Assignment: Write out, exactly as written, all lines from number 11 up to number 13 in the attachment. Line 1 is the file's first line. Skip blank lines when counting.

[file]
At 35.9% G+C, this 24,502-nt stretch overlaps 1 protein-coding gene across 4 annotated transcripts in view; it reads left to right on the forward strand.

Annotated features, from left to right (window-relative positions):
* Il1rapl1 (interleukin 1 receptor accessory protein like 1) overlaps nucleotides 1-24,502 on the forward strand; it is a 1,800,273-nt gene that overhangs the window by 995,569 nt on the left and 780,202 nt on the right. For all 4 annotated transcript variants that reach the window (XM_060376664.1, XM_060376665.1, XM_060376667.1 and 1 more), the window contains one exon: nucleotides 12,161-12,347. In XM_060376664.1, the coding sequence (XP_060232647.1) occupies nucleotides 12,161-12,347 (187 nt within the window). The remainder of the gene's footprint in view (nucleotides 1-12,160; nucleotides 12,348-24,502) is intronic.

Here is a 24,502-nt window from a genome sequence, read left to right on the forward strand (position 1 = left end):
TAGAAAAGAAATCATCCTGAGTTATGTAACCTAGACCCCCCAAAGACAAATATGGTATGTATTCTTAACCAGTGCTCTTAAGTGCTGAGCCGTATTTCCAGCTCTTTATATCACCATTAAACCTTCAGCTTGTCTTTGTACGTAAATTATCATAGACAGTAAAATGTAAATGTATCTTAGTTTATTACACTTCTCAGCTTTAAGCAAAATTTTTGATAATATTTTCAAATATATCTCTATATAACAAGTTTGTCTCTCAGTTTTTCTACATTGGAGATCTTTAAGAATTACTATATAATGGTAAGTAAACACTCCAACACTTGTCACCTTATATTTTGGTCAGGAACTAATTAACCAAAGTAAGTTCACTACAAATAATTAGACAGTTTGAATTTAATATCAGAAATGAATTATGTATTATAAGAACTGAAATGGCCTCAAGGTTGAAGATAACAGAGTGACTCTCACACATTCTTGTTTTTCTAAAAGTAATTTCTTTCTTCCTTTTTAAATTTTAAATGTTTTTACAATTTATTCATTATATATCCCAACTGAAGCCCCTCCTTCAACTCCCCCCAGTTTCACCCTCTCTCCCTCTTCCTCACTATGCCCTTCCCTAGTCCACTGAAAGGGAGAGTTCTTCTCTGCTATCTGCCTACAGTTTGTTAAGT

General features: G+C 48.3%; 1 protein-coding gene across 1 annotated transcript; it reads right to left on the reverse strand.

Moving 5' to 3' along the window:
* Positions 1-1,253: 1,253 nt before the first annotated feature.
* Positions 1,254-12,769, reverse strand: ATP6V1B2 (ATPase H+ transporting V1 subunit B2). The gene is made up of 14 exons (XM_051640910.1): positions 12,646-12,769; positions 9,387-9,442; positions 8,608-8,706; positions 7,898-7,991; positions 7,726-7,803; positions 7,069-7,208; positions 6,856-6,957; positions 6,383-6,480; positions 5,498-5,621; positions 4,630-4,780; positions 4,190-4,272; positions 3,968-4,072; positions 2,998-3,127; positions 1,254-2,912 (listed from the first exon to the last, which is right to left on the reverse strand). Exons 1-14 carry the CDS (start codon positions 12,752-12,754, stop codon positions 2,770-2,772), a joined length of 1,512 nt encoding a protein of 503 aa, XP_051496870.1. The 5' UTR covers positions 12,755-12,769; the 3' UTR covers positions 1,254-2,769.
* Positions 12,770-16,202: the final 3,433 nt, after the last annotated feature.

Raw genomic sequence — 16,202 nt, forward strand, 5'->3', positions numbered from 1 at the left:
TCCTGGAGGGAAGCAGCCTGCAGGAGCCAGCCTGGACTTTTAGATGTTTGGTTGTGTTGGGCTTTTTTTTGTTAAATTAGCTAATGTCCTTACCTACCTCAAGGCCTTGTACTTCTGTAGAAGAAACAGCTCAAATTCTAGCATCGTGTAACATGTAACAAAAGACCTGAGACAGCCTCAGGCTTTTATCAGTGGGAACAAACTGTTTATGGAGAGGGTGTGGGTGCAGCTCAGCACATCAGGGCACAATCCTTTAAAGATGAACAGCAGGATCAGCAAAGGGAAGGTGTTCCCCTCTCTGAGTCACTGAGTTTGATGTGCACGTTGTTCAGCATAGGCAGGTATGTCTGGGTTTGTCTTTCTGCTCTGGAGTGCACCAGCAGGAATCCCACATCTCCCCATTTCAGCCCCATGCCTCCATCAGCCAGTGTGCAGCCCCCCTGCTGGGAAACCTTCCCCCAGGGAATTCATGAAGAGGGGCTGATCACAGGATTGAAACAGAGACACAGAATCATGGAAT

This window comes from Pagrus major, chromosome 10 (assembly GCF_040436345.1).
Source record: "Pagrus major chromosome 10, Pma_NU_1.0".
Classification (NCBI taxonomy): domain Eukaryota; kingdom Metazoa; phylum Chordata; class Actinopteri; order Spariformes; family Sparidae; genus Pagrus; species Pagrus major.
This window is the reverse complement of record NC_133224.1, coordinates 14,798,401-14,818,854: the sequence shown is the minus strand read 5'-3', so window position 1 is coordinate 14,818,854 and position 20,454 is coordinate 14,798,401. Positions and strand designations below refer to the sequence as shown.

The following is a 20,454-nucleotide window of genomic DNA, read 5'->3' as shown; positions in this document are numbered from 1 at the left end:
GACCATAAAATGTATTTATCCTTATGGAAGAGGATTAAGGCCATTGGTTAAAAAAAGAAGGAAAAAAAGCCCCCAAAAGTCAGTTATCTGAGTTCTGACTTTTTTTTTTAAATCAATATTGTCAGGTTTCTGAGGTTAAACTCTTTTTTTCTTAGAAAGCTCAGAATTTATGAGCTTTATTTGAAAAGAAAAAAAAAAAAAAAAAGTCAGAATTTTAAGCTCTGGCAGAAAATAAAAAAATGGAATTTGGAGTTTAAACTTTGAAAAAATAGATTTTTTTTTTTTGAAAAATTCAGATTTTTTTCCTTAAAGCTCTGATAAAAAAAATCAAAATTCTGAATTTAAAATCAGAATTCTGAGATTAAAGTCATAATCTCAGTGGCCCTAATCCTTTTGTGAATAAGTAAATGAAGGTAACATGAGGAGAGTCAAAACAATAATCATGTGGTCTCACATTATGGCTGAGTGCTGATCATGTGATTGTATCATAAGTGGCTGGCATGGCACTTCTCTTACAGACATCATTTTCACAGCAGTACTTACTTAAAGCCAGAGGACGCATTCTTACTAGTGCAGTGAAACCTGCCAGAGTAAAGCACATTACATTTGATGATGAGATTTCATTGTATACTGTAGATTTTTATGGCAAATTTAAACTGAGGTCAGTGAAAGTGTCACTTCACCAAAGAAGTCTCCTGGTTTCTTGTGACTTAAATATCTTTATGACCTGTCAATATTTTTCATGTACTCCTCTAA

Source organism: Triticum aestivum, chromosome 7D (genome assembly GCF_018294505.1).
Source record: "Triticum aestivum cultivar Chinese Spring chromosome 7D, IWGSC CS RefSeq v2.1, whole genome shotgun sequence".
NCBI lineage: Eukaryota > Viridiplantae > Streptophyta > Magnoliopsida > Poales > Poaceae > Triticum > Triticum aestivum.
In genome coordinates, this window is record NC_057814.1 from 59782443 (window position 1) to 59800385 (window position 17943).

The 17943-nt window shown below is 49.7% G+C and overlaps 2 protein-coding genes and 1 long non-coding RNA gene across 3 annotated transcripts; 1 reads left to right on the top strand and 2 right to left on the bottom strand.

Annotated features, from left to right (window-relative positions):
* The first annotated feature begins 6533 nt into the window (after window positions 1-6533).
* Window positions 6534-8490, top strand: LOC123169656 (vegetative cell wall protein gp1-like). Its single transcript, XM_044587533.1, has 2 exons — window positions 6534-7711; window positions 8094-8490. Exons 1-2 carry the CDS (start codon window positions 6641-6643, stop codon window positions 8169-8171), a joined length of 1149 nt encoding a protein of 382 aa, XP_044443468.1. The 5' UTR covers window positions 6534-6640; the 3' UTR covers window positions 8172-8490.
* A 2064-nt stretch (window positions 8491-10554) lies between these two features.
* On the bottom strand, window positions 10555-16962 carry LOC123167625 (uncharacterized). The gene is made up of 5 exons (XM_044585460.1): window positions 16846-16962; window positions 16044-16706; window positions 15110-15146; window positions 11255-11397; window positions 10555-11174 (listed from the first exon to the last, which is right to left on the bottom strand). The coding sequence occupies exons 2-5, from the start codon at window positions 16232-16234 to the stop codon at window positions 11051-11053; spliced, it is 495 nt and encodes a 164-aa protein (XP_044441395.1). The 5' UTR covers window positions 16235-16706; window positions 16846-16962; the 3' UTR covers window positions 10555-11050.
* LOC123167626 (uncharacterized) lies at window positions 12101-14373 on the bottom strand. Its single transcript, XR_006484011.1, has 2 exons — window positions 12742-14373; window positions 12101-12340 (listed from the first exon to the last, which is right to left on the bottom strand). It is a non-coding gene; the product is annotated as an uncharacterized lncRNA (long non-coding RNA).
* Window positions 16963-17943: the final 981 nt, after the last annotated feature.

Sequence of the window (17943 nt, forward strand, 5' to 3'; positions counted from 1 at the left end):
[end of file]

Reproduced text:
Raw genomic sequence — 16,202 nt, forward strand, 5'->3', positions numbered from 1 at the left:
TCCTGGAGGGAAGCAGCCTGCAGGAGCCAGCCTGGACTTTTAGATGTTTGGTTGTGTTGGGCTTTTTTTTGTTAAATTAGCTAATGTCCTTACCTACCTCAAGGCCTTGTACTTCTGTAGAAGAAACAGCTCAAATTCTAGCATCGTGTAACATGTAACAAAAGACCTGAGACAGCCTCAGGCTTTTATCAGTGGGAACAAACTGTTTATGGAGAGGGTGTGGGTGCAGCTCAGCACATCAGGGCACAATCCTTTAAAGATGAACAGCAGGATCAGCAAAGGGAAGGTGTTCCCCTCTCTGAGTCACTGAGTTTGATGTGCACGTTGTTCAGCATAGGCAGGTATGTCTGGGTTTGTCTTTCTGCTCTGGAGTGCACCAGCAGGAATCCCACATCTCCCCATTTCAGCCCCATGCCTCCATCAGCCAGTGTGCAGCCCCCCTGCTGGGAAACCTTCCCCCAGGGAATTCATGAAGAGGGGCTGATCACAGGATTGAAACAGAGACACAGAATCATGGAAT

This window comes from Pagrus major, chromosome 10 (assembly GCF_040436345.1).